When I write music I think in landscapes.
I recall meeting up with Austin artist Joshua Thelin who explained that, for certain projects, his canvas has to be extremely taught. Joshua tightens his canvas so much so that on occasions the canvas emits an ‘A’ note when he hits it.
Atwood Magazine related a great conversation with artist Brian Coleman who listens to music while he paints. ‘All of the sound helps; rhythm, lyric, and tempo all have different influences while creating. For instance, tempo determines if my brushstrokes and pencil lines are aggressive or free flowing; lyrics head me into happiness or pain in the past or in the now; rhythm influences fragmented or sometimes more content geometric and organic forms within my work’.
For me personally, I use imagery in the songwriting process by transforming what I see in my mind’s eye into actual words and music. However, I use it in another way: I apply it to create a visual interpretation of a song’s structure and arrangement.
Songwriting is like painting: when I write a song and record a simple vocal and guitar in my home studio, the bare bones of the song is akin to an artist sketching his outline on a canvas before applying paint.
Once the foundation of the song is in place, I then explore the other melodies in my head, voices that naturally reveal themselves over time. The key here is to record these melodies and only then determine whether they remain as vocal parts or whether they become instrumental parts. Selecting which category each belongs to is similar to a painter choosing which paints to apply to convey the mood of his painting.
I then go into the recording studio and it is here that the painting truly begins to reveal itself. Instruments have different frequencies: bass notes and drums have lower frequencies than vocals. Here is a visual example, known as a frequency spectrum:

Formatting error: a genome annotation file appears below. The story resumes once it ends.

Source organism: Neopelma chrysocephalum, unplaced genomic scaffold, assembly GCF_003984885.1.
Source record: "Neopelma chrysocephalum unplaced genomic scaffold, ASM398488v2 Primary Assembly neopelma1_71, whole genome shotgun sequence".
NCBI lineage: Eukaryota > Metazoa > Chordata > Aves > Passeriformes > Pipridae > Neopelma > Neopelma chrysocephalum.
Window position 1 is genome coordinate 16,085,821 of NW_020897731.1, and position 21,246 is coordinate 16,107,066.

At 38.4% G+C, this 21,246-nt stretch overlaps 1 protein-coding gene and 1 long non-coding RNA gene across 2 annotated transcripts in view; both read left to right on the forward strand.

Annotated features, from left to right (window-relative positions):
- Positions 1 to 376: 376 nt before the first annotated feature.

Now try to imagine the above frequency spectrum as a landscape painting (shown below) whereby the low-frequency notes are at the bottom of the canvas (grass), the middle-frequency notes – like strings – are slightly higher up (hills), and the vocals are higher still (sky).
A slight scattering of percussion or individual guitar notes would be represented by individual strokes rather than solid blocks of color. The length of the painting equals the length of the song. Essentially, a song is only finished when the mental painting is complete. If something is missing it is this visual overview that helps me complete the song.
The ambience of the song is a further dimension. The landscape painting above, with all its soft contours, could be a pastoral classical piece, or a ballad. A jagged musical composition, perhaps folk-rock or pop in style, would have sharper edges and have much greater highs and lows, such as valleys and mountains.
Here is an audio example. “NOW” is a song on the next album entitled Double Take comprising six songs each with two versions: one acoustic, one pop. You’ll hear the same piece of music but the first half is pastoral and the second uptempo.
Question: Do art and music go hand in hand? For me, they are inextricably linked, creative brothers in arms, forever entwined.